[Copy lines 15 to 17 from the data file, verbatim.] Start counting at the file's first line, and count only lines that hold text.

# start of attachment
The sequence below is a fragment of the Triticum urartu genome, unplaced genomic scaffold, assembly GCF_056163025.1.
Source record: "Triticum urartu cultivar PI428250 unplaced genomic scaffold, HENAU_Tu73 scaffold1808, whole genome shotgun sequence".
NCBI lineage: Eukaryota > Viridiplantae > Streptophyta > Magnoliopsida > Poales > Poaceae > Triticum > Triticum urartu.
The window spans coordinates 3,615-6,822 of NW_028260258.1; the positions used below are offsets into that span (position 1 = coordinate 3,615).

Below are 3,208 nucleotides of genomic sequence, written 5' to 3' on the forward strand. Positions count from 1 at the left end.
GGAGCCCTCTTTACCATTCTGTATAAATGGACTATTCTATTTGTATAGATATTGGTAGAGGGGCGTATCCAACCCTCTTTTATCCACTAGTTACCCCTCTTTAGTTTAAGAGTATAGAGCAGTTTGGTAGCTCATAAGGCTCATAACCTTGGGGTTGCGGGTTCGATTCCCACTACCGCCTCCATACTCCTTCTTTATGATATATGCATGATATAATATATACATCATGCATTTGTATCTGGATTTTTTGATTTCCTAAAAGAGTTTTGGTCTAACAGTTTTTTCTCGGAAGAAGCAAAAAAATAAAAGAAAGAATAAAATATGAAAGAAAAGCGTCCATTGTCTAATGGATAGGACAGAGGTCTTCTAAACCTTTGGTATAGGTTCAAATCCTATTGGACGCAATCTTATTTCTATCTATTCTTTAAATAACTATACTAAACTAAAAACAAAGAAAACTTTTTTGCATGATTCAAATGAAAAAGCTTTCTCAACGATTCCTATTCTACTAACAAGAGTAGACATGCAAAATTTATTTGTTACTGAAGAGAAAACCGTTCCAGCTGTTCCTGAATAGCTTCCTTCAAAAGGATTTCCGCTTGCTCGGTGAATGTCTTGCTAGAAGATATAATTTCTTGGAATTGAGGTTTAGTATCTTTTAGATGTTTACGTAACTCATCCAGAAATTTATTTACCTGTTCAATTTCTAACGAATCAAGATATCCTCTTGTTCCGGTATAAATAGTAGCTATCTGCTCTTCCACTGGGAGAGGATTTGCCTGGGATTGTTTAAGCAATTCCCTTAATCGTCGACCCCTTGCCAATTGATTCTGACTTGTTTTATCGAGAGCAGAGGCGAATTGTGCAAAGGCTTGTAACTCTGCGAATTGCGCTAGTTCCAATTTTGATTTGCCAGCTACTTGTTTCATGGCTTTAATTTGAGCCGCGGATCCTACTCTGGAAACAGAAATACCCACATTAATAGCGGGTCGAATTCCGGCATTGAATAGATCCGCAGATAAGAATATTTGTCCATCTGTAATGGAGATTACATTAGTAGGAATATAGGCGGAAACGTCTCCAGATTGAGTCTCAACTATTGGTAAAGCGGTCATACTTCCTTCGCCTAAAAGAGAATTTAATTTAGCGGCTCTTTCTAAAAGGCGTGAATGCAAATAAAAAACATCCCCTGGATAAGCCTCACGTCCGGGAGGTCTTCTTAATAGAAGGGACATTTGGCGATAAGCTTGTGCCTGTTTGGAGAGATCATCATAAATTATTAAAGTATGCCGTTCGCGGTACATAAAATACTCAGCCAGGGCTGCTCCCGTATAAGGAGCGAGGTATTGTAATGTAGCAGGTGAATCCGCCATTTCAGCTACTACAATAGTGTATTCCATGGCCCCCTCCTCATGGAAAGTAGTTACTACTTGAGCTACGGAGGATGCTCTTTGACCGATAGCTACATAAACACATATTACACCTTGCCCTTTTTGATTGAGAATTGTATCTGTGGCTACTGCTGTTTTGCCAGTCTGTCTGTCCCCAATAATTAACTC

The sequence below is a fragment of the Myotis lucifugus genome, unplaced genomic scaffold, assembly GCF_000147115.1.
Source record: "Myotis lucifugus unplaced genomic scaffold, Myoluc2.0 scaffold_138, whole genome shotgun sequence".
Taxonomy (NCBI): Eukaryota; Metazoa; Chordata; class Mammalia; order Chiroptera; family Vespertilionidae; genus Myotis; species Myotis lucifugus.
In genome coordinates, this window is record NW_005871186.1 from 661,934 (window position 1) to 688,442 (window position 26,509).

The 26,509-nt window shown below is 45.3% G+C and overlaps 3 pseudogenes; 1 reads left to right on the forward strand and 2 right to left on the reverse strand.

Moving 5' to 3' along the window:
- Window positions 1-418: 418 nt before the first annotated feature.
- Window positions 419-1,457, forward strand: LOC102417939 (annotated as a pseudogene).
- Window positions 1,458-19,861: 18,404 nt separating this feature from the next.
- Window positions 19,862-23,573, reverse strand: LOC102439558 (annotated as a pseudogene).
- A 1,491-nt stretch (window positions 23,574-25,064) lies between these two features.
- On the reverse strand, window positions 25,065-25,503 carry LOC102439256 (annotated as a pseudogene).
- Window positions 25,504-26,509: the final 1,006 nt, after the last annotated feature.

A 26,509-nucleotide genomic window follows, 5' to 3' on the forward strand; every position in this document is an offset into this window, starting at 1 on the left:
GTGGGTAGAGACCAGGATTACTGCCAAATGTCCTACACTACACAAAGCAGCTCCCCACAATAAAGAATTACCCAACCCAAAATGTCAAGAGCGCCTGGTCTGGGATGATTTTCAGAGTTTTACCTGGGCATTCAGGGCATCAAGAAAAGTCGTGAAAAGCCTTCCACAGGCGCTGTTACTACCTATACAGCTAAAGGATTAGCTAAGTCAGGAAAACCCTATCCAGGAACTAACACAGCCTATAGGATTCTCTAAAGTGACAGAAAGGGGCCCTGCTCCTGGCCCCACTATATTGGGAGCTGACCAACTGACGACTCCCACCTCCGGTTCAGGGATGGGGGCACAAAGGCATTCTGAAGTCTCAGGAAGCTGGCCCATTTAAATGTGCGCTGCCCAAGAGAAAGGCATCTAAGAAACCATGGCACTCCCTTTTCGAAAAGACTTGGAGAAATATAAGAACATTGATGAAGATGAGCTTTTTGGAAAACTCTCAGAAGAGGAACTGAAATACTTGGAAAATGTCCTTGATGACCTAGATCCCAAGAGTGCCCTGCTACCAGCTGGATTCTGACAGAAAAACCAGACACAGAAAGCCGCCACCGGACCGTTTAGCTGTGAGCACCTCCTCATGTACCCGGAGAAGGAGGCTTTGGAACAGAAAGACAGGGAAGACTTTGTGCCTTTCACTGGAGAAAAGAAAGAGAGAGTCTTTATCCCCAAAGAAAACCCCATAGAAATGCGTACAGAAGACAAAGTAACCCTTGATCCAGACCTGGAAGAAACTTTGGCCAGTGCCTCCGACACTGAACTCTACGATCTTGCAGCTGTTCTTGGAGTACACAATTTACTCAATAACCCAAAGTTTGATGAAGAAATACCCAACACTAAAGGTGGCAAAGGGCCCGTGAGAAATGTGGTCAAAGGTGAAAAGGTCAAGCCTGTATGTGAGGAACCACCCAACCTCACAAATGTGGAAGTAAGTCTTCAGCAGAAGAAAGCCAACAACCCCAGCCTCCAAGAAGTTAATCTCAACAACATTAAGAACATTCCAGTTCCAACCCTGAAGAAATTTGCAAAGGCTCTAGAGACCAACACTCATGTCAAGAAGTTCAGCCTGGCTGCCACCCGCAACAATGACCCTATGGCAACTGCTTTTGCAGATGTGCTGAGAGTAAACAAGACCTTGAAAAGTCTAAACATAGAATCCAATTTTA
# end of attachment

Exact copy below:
- Window positions 1,458-19,861: 18,404 nt separating this feature from the next.
- Window positions 19,862-23,573, reverse strand: LOC102439558 (annotated as a pseudogene).
- A 1,491-nt stretch (window positions 23,574-25,064) lies between these two features.